When I was the age of many of my young readers, I remember a shy girl who liked to make people laugh and someone who found the world around her quite fascinating.  The things I remember most being interested in at this age were:-

Birdwatching (I joined the Young Ornithologists Club)

Saving Whales (I joined the Whale & Dolphin Conservation Society)

The Famous Five (I joined the Famous Five fan club)

Archaeology (I couldn’t find anything to join so I just dug lots of holes in the garden)

Horses (my parents couldn’t afford lessons so I just read up about them)

When I wasn’t absorbed in these, I spent the rest of my time either on roller skates or on my bike.  Playing out was one of my favourite things to do, and making up fantasy worlds with my friends became my first introduction to storytelling.

It was aged ten when I first remember thinking; what will I be when I grow up? What job will I have? Will I travel the world trying to save whales or become an archaeologist or a champion showjumper (even though I’d never actually sat on a horse)? I was in huge rush to think of something, anything that would absorb me and become my vocation.  And as I got into my teens other things started to worry me, like it does for all of us – what people thought of me, how I looked, all the usual ‘stuff’.

I think if I could go back now and give my younger self some advice, it would be this;

1) BEING TALL. Don’t worry about your height and stop stooping in assemblies so that you don’t stand out too much.  And ignore those taunts of being called ‘daddy long legs’. One day those people will be telling you they wish they were as tall as you.

2) QUIRKY INTERESTS. Keep finding things fascinating!  When you get to your teenage years you’ll think it’s uncool to be open about how interested you are in old coins or obscure films or how house martins build their nests.  Don’t worry what others think.  Just absorb everything you can. If nothing else, you’ll be armed with some cracking answers for pub quizzes later in life.

3) MUSIC. Keep listening to music as this love will stay with you forever. Are you weird because you’re only ten and some classical music makes you cry? No.  It means you have emotions you can tap into. Embrace it. You’ll still be crying over those pieces when you’re in your 40’s – go with it.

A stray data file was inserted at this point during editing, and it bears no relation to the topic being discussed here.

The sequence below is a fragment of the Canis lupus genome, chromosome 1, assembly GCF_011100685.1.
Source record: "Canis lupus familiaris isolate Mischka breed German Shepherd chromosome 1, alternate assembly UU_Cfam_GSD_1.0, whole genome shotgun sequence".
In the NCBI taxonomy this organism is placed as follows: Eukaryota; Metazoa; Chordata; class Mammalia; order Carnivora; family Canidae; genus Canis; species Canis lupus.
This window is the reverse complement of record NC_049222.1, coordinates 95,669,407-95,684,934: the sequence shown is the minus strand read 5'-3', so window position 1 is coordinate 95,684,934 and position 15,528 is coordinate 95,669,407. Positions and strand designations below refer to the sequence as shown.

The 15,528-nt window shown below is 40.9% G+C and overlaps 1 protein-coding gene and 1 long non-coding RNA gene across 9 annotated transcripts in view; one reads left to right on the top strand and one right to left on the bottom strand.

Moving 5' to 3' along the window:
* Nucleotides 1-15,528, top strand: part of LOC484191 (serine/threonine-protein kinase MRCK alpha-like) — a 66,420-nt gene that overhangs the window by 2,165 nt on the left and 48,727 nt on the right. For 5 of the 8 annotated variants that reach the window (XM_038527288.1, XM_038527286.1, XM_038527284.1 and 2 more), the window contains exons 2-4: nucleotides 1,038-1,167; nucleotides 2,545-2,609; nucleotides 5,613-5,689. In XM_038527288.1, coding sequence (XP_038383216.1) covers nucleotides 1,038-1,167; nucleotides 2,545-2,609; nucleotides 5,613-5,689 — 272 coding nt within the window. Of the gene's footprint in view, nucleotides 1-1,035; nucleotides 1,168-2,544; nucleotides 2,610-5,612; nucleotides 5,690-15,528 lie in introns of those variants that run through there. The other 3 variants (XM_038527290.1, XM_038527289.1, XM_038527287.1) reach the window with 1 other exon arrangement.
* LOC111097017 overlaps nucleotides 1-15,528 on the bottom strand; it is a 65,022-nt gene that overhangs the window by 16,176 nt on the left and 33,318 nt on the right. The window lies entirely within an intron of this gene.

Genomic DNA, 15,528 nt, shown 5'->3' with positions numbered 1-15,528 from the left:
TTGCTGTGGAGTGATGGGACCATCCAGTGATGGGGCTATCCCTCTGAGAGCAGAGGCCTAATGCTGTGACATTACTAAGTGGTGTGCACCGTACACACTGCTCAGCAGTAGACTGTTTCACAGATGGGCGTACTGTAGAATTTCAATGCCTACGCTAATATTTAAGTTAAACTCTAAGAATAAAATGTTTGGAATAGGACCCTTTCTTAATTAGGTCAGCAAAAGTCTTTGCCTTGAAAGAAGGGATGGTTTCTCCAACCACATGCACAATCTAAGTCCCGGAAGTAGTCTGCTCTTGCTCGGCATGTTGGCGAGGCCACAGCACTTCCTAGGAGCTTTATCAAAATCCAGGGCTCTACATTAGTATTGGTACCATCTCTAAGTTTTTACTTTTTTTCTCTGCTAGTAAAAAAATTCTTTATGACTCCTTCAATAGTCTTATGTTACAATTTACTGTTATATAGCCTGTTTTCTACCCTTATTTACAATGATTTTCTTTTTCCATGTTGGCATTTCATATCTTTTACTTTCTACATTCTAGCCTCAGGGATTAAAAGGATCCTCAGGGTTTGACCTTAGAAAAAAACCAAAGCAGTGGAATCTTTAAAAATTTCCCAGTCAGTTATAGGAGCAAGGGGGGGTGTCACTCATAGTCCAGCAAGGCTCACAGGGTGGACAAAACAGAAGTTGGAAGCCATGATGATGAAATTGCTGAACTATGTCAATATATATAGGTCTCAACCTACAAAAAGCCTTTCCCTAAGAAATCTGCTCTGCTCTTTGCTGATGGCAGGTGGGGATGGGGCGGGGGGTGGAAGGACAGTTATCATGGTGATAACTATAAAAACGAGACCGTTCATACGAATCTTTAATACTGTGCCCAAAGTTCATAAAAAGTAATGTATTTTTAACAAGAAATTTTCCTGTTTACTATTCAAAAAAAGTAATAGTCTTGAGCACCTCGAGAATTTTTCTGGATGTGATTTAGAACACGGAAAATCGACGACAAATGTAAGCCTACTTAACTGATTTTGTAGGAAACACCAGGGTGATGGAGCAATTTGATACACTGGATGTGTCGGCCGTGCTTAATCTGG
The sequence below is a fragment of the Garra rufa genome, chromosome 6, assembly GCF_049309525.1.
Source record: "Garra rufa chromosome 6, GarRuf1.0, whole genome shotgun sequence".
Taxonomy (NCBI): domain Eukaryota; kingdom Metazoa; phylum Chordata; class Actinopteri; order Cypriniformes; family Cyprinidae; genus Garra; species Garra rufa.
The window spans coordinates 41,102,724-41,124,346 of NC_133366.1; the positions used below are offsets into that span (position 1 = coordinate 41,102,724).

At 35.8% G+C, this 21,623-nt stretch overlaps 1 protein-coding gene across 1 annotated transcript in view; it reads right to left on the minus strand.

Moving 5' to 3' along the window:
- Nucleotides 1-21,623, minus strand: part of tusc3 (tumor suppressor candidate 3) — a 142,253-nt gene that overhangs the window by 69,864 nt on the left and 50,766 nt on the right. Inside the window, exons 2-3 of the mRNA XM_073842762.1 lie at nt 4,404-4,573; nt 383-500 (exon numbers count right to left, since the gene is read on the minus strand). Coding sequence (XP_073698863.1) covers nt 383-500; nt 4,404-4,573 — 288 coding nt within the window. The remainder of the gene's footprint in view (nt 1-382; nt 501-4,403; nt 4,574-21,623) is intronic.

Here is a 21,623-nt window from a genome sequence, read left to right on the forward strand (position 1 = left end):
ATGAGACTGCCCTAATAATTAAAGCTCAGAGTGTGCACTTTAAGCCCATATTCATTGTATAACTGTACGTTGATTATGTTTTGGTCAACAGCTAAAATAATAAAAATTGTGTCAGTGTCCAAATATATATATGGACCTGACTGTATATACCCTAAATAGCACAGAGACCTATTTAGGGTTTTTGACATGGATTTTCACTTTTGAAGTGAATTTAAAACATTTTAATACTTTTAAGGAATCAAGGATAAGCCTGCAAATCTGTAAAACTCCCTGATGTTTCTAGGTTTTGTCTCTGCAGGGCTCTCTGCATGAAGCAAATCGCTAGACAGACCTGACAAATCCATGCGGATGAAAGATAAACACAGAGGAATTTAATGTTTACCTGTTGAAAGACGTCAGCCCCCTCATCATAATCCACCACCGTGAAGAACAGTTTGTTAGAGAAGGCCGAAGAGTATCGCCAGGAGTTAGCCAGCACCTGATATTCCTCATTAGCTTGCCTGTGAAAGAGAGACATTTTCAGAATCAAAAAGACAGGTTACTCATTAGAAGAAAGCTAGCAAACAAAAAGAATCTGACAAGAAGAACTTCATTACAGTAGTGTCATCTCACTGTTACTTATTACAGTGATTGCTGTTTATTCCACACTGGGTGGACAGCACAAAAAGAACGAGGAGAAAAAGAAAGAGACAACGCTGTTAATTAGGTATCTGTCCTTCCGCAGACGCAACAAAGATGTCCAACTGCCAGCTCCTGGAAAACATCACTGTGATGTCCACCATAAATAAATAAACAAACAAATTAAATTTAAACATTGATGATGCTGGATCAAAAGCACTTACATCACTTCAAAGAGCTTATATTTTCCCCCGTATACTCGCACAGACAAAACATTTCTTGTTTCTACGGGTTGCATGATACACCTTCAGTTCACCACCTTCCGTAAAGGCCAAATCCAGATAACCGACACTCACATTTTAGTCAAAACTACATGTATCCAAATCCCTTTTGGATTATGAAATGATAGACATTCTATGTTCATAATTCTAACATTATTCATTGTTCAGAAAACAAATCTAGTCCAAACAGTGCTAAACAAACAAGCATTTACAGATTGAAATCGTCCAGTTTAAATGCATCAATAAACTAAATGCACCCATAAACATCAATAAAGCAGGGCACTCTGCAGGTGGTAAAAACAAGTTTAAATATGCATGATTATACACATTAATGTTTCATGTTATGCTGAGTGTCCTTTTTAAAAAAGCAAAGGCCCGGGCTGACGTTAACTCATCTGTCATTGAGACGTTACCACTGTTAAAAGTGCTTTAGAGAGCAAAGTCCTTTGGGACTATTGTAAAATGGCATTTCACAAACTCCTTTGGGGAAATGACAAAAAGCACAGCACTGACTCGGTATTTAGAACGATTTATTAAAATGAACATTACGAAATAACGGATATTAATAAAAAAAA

4) FORGET ABOUT SINGING.  There will be a time when you’ll have your heart set on becoming a singer.  To be honest, I wouldn’t bother.  Just enjoy singing in your bedroom and leave it to those who have far more talent.

5) KEEP YOUR HALF-WRITTEN BOOK. You know that book you’re writing? About the girl saving the horses? You’ll find that book when you’re 13, decide it’s highly embarrassing, then rip it up and put it in the bin.  Don’t. I’d love to see that book now.

6) I COULD NEVER BE AN AUTHOR.  Don’t doubt yourself. And more importantly, don’t listen to those many, many people who stress how hard it is to get published because there is so much competition.  You’ll hear it over and over for years and years and you’ll think it’s just not worth trying. But it is worth trying.

Trust me.

Thank you to Lisa for this fabulous guest post, I would love to go back and talk to my 10 year old self and tell her everything just work out absolutely fine in the end!

Lisa Thompson

Lisa Thompson worked as a Radio Broadcast Assistant first at the BBC and then for an independent production company making plays and comedy programmes. During this time she got to make tea for lots of famous people. Lisa grew up in Essex and now lives in Suffolk with her family. Her debut, The
Goldfish Boy, was a Waterstones Children’s Book of the Month pick in January 2017 and is the bestselling debut of the year as of July 2017. You can find out more by visiting her website or follow her on Twitter.

Blog Tour

Why not join in with the rest of the blog tour for more reviews and guest posts.